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What text analytics do you need for social listening?

Most of you know that I serve as Chief Strategist for Converseon, who offers social media listening services, among many other consulting and activation services. Most of you probably also know that I have over 20 years’ experience in text analytics (OK, I am old). So, you might be wondering how social media and text analytics work together. If so, you have come to the right place. Dr. Philip Resnik (Converseon’s Lead Scientist) and I co-authored a white paper that Converseon released yesterday that tackles social media and text analytics.

Text analytics technologies are critical for social media listening because the sheer volume of social conversation makes it impossible for people to monitor what is going in, even in niche subject areas, without automation. And computers happen to be very good at identifying conversations that contain certain words, for example, even if it has to do it with millions of conversations every minute.

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But, and it pains me to say this as a certified text analytics geek, computers don’t do a very good job (yet) at knowing whether the conversations that contain those words are actually relevant to what your business wants to know. I mean, if you work for T-Mobile, you’re fine. Anyone who types “t-mobile” in a tweet is talking about that company. But if someone enters “sprint,” it could be about some high school race.  Computers aren’t all that good at detecting that difference.

So, you need people to fix the computer’s mistakes. The question is, are they your people or are they the people that work for your listening vendor? (Guess which one we recommend at Converseon?) One reason that you might want your listening vendor to fix these errors is that it costs less than for you to fix them, because the listening vendor can set up an assembly line technology with trained people who do this work all the time.

But there’s another reason, too. With the right technology–machine learning technology–text analytics software can look at those human corrections and detect patterns in what kinds of conversations are being incorrectly identified. The program then “learns” how to do a better job with new conversations that match those patterns.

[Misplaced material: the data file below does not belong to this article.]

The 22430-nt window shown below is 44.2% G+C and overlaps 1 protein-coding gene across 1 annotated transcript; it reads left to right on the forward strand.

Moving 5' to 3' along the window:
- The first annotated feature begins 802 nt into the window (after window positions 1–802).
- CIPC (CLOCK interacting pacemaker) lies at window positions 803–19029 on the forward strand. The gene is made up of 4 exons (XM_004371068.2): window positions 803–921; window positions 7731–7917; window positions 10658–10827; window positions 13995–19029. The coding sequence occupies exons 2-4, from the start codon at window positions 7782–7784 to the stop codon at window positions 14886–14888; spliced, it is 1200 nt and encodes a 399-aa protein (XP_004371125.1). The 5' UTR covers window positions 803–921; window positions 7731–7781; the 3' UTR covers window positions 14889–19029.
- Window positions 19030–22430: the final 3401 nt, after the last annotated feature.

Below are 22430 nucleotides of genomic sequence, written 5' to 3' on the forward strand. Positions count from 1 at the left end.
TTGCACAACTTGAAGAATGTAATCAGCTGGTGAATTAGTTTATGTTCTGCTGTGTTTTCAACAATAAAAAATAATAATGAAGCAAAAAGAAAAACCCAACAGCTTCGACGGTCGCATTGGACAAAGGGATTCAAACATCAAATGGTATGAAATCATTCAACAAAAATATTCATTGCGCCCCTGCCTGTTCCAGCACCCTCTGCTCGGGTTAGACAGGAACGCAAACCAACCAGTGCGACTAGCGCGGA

It might sound like magic, but it actually works. Read the white paper for more details, so that you know what kind of technology you need in your listening solution.

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Mike Moran

Mike Moran is an expert in digital marketing, search technology, social media, text analytics, web personalization, and web metrics, who, as a Certified Speaking Professional, regularly makes speaking appearances. Mike’s previous appearances include keynote speaking appearances worldwide. Mike serves as a senior strategist for Converseon, an AI powered consumer intelligence technology and consulting firm. He is also a senior strategist for SoloSegment, a marketing automation software solutions and services firm. Mike also serves as a member of the Board of Directors of SEMPO. Mike spent 30 years at IBM, rising to Distinguished Engineer, an executive-level technical position. Mike held various roles in his IBM career, including eight years at IBM’s customer-facing website, ibm.com, most recently as the Manager of ibm.com Web Experience, where he led 65 information architects, web designers, webmasters, programmers, and technical architects around the world. Mike's newest book is Outside-In Marketing with world-renowned author James Mathewson. He is co-author of the best-selling Search Engine Marketing, Inc. (with fellow search marketing expert Bill Hunt), now in its Third Edition. Mike is also the author of the acclaimed internet marketing book, Do It Wrong Quickly: How the Web Changes the Old Marketing Rules, named one of best business books of 2007 by the Miami Herald. Mike founded and writes for Biznology® and writes regularly for other blogs. In addition to Mike’s broad technical background, he holds an Advanced Certificate in Market Management Practice from the Royal UK Charter Institute of Marketing and is a Visiting Lecturer at the University of Virginia’s Darden School of Business. He also teaches at Rutgers Business School. He is a Senior Fellow at the Society for New Communications Research. Mike worked at ibm.com from 1998 through 2006, pioneering IBM’s successful search marketing program. IBM’s website of over two million pages was a classic “big company” website that has traditionally been difficult to optimize for search marketing. Mike, working with Bill Hunt, developed a strategy for search engine marketing that works for any business, large or small. Moran and Hunt spearheaded IBM’s content improvement that has resulted in dramatic gains in traffic from Google and other internet portals.

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